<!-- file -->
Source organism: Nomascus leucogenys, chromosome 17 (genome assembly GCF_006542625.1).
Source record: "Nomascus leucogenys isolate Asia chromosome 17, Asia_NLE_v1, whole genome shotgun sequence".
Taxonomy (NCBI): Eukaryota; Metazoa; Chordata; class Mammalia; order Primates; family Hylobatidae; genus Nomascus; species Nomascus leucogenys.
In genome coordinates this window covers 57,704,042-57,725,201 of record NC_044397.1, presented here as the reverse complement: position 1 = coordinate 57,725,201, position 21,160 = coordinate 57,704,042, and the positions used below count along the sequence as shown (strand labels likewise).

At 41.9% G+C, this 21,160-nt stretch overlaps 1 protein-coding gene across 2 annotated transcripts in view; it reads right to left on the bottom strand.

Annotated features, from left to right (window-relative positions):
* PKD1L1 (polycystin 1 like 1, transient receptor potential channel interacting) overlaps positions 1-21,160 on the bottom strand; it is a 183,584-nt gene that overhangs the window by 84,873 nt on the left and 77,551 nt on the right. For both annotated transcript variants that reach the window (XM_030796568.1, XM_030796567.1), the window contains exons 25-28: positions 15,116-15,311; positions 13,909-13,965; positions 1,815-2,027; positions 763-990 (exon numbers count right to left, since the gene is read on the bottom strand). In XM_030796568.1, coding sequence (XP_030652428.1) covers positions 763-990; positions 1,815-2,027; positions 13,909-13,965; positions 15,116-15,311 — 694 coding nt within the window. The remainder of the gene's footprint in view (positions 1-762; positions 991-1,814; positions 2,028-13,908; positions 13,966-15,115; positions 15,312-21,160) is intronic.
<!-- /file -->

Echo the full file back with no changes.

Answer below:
Source organism: Nomascus leucogenys, chromosome 17 (genome assembly GCF_006542625.1).
Source record: "Nomascus leucogenys isolate Asia chromosome 17, Asia_NLE_v1, whole genome shotgun sequence".
Taxonomy (NCBI): Eukaryota; Metazoa; Chordata; class Mammalia; order Primates; family Hylobatidae; genus Nomascus; species Nomascus leucogenys.
In genome coordinates this window covers 57,704,042-57,725,201 of record NC_044397.1, presented here as the reverse complement: position 1 = coordinate 57,725,201, position 21,160 = coordinate 57,704,042, and the positions used below count along the sequence as shown (strand labels likewise).

At 41.9% G+C, this 21,160-nt stretch overlaps 1 protein-coding gene across 2 annotated transcripts in view; it reads right to left on the bottom strand.

Annotated features, from left to right (window-relative positions):
* PKD1L1 (polycystin 1 like 1, transient receptor potential channel interacting) overlaps positions 1-21,160 on the bottom strand; it is a 183,584-nt gene that overhangs the window by 84,873 nt on the left and 77,551 nt on the right. For both annotated transcript variants that reach the window (XM_030796568.1, XM_030796567.1), the window contains exons 25-28: positions 15,116-15,311; positions 13,909-13,965; positions 1,815-2,027; positions 763-990 (exon numbers count right to left, since the gene is read on the bottom strand). In XM_030796568.1, coding sequence (XP_030652428.1) covers positions 763-990; positions 1,815-2,027; positions 13,909-13,965; positions 15,116-15,311 — 694 coding nt within the window. The remainder of the gene's footprint in view (positions 1-762; positions 991-1,814; positions 2,028-13,908; positions 13,966-15,115; positions 15,312-21,160) is intronic.